Jan. 9, 2013 at 6:09 PM ET
Razer's Project Fiona, a gaming tablet introduced as a concept at last year's CES, has become a reality at this year's. But it's not just a regular tablet with gaming accessories — it's a full-on gaming PC, and it can play anything your desktop can.
Gaming on tablets has been fairly limited — Angry Birds and Infinity Blade are good time-wasters, but the depth of console and PC games is missing, almost without exception. With Windows 8 focusing on the tablet form factor, Razer saw an opportunity to make a tablet that could play "real" games.
Its device was called "Project Fiona" when it was shown at CES 2012, but only as a concept. But after a wildly successful campaign on Facebook to determine interest, Razer decided to make it a reality.
The result is the Edge, and Razer has improved it with a whole ecosystem of accessories and features suggested by the community.
Project Fiona had controllers with analog sticks and buttons fused to the tablet itself; Razer decided to ditch that design and make the tablet fit into several possible configurations.
With the controller module, the Edge acts like the prototype, and is great for playing on the plane or train. With the keyboard dock, it essentially turns into a high-powered but compact laptop. And with the simple docking station, it can connect with controllers and your TV for the big-screen experience.
At Razer's CES suite, a visit to check out the device and its accessories was impressive. The amount of power Razer has packed into the tablet is unprecedented: Core i7 processor, 8 GB of RAM, 128 GB of storage, and a discrete graphics card. And it still weighs under 3 pounds!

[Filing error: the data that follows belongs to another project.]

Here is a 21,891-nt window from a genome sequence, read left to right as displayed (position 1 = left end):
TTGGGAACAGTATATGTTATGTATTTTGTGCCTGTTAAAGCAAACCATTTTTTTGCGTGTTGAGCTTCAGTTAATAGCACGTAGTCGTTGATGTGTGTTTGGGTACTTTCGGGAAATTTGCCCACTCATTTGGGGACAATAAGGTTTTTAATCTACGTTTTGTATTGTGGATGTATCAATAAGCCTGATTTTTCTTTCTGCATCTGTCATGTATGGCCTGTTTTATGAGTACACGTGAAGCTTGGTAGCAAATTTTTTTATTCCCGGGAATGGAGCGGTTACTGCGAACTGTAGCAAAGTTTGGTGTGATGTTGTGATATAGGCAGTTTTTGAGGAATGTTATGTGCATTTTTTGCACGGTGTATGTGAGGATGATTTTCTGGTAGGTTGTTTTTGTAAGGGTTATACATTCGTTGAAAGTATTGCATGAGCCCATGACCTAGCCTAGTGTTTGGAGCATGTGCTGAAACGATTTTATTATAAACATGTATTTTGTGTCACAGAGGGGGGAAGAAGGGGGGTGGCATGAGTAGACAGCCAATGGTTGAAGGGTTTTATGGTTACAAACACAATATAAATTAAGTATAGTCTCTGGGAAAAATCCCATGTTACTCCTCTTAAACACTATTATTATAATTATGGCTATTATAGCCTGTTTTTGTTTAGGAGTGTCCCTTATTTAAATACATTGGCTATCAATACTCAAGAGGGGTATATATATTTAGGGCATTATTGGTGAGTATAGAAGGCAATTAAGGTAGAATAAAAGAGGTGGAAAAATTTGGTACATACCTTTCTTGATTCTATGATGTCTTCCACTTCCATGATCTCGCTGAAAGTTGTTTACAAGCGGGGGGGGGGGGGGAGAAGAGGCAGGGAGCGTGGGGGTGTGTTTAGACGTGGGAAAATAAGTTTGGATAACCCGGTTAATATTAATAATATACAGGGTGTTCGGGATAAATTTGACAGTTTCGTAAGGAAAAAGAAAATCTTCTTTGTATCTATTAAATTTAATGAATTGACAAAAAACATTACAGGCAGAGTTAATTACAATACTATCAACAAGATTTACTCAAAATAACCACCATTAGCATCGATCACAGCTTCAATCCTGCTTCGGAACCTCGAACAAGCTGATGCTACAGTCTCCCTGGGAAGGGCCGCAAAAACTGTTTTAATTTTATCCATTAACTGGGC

The specs mean it can run pretty much any game, and the accessories mean you won't be playing a racer with the keyboard, or an MMO with analog sticks. That gives it a leg up on traditional laptops and other tablets. Of course, you can hook up any controller or keyboard you already own, too. After all, it's a PC.
The accessories felt solidly constructed, and they connect easily but securely to the tablet. Using Steam's Big Picture mode seemed second nature, and popping it on the TV was as easy as connecting an HDMI cable. It's a great way to get indie and Web-based games off your monitor and onto the big screen.
It's not all fun and games, though. First, there's the fact that very few games are optimized for touch controls, a situation that's getting better but still kind of a bummer for a gaming tablet.
The device also runs pretty hot. If I had it on my lap while playing a game, I can easily picture it getting a little uncomfortable, though it was nothing dangerous. That's just the facts when you have a high-powered CPU and GPU packed into such a tight space.
And of course it's a bit expensive. Razer is already a premium brand, and since there's not much on the market like the Edge, it's hard to say whether it's really too expensive. But the basic version with less graphics and computing power starts at $999, and the pro version (which is a worthwhile upgrade) is $1,299 (more spacious versions are forthcoming). Add on an accessory or two and you're looking at the price of a powerful laptop with a big screen, which may serve your gaming purposes better.
But price and other quibbles aside, the Edge is an interesting and well-executed device. It should be available within a month or two. More information and specs can be found at Razer's website.
Devin Coldewey is a contributing writer for NBC News Digital. His personal website is coldewey.cc.